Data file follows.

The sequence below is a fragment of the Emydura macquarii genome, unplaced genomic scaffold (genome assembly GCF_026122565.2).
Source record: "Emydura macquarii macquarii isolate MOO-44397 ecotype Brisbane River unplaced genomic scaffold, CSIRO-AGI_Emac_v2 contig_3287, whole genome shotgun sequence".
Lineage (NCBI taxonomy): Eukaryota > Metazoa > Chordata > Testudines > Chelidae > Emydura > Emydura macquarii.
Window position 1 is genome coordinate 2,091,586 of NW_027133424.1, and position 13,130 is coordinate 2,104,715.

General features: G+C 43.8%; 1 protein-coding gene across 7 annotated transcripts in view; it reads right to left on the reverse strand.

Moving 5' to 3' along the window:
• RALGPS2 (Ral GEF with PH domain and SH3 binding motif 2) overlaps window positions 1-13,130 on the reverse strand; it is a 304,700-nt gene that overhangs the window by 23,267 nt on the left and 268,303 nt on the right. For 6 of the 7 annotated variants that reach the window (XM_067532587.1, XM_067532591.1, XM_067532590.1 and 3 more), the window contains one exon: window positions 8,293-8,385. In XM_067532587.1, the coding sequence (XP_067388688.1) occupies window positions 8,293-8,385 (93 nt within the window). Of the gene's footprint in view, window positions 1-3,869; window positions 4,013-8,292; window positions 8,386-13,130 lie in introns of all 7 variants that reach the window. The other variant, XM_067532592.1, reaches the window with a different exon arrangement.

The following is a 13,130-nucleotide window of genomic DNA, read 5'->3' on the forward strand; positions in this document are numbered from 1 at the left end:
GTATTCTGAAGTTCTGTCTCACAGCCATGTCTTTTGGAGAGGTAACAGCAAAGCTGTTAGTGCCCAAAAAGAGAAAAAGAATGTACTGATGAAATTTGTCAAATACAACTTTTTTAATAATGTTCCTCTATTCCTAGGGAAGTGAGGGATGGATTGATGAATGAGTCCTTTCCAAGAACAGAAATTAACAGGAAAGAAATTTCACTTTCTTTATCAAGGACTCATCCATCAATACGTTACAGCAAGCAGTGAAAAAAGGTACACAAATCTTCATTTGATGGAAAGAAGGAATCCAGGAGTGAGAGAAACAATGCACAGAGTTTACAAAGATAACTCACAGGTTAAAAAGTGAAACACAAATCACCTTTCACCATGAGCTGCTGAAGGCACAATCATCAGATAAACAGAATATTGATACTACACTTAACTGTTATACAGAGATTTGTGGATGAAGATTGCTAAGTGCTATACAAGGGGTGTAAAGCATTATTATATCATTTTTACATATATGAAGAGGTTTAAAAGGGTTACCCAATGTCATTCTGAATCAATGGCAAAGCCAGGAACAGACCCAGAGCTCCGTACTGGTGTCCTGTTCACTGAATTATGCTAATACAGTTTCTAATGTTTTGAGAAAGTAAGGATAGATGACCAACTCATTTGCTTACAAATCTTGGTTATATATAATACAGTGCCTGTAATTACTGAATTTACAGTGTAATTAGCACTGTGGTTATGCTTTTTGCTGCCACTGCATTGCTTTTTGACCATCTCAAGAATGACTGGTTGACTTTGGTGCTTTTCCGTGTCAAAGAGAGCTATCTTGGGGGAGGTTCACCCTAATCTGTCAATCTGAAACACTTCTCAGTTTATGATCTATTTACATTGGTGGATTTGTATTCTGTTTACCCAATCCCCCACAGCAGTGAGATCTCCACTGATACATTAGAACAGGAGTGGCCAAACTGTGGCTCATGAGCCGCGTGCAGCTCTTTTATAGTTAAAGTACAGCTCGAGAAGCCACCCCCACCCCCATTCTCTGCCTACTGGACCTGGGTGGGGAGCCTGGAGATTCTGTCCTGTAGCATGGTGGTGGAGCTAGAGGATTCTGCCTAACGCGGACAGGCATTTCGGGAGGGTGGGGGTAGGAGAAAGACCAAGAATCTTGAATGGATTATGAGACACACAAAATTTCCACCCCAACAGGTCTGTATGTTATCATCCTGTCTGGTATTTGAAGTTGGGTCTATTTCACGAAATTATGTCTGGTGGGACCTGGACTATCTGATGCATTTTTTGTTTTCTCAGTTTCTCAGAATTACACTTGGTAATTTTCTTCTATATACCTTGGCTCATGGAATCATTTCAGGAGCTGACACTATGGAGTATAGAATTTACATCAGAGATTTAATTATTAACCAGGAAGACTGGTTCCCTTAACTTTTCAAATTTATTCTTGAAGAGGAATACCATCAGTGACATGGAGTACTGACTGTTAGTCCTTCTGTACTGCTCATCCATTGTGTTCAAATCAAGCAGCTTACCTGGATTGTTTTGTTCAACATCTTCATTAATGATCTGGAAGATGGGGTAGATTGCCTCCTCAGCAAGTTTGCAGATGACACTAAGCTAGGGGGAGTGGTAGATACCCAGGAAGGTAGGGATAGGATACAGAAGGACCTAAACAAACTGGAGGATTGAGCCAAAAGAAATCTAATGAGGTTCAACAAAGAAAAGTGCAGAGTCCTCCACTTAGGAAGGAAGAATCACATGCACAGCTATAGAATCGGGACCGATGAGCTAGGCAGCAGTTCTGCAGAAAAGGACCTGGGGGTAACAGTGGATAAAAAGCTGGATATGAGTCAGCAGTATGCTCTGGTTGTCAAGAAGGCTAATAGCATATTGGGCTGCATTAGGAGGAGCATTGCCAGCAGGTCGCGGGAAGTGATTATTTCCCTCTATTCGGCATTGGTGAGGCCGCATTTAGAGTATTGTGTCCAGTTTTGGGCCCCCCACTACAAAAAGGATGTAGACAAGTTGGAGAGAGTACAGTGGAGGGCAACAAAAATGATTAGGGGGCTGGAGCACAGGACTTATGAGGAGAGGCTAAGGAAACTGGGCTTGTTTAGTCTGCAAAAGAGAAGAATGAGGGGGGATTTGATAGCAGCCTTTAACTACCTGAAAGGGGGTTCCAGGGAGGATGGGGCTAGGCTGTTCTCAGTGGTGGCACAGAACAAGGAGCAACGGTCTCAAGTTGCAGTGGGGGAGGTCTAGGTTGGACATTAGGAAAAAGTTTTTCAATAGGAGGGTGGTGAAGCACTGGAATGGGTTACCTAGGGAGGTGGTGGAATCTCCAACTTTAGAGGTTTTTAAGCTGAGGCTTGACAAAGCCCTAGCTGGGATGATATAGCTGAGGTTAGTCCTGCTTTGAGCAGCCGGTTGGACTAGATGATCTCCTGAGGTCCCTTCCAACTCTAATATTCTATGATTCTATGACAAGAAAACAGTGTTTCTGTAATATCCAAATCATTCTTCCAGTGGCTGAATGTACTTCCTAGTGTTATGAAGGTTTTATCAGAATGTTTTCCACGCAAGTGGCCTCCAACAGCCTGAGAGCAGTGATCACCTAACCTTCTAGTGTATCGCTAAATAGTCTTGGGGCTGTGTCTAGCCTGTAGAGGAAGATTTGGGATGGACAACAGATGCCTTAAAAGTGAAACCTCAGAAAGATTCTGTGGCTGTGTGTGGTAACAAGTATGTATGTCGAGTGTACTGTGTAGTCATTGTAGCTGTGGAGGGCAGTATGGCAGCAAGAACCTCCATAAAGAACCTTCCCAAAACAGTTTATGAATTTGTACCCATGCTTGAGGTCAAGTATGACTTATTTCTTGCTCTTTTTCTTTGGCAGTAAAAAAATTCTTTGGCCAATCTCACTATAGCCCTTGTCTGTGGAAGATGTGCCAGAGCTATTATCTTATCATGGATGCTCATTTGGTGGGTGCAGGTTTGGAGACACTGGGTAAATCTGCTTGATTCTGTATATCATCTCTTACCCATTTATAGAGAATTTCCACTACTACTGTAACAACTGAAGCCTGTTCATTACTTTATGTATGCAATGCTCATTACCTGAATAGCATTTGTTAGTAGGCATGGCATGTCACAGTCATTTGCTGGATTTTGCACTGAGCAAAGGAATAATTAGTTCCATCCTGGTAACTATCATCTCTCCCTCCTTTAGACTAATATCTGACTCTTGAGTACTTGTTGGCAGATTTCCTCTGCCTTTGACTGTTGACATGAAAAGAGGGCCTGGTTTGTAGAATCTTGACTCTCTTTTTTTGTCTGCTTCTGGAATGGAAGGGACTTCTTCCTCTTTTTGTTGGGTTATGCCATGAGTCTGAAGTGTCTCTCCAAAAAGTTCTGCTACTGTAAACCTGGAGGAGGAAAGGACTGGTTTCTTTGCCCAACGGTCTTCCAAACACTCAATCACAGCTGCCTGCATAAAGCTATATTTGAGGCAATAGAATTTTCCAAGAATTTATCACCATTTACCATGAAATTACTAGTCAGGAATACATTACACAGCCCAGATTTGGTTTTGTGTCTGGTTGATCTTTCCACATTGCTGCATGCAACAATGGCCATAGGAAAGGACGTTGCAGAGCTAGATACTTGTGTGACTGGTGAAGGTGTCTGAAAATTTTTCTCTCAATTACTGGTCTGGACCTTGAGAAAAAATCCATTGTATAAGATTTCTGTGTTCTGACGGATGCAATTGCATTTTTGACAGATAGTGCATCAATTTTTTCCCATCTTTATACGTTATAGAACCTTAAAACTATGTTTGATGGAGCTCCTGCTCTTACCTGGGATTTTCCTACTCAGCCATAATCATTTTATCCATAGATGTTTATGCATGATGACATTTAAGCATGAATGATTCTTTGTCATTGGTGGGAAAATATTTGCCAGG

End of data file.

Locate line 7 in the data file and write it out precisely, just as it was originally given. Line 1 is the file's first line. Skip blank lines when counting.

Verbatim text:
• RALGPS2 (Ral GEF with PH domain and SH3 binding motif 2) overlaps window positions 1-13,130 on the reverse strand; it is a 304,700-nt gene that overhangs the window by 23,267 nt on the left and 268,303 nt on the right. For 6 of the 7 annotated variants that reach the window (XM_067532587.1, XM_067532591.1, XM_067532590.1 and 3 more), the window contains one exon: window positions 8,293-8,385. In XM_067532587.1, the coding sequence (XP_067388688.1) occupies window positions 8,293-8,385 (93 nt within the window). Of the gene's footprint in view, window positions 1-3,869; window positions 4,013-8,292; window positions 8,386-13,130 lie in introns of all 7 variants that reach the window. The other variant, XM_067532592.1, reaches the window with a different exon arrangement.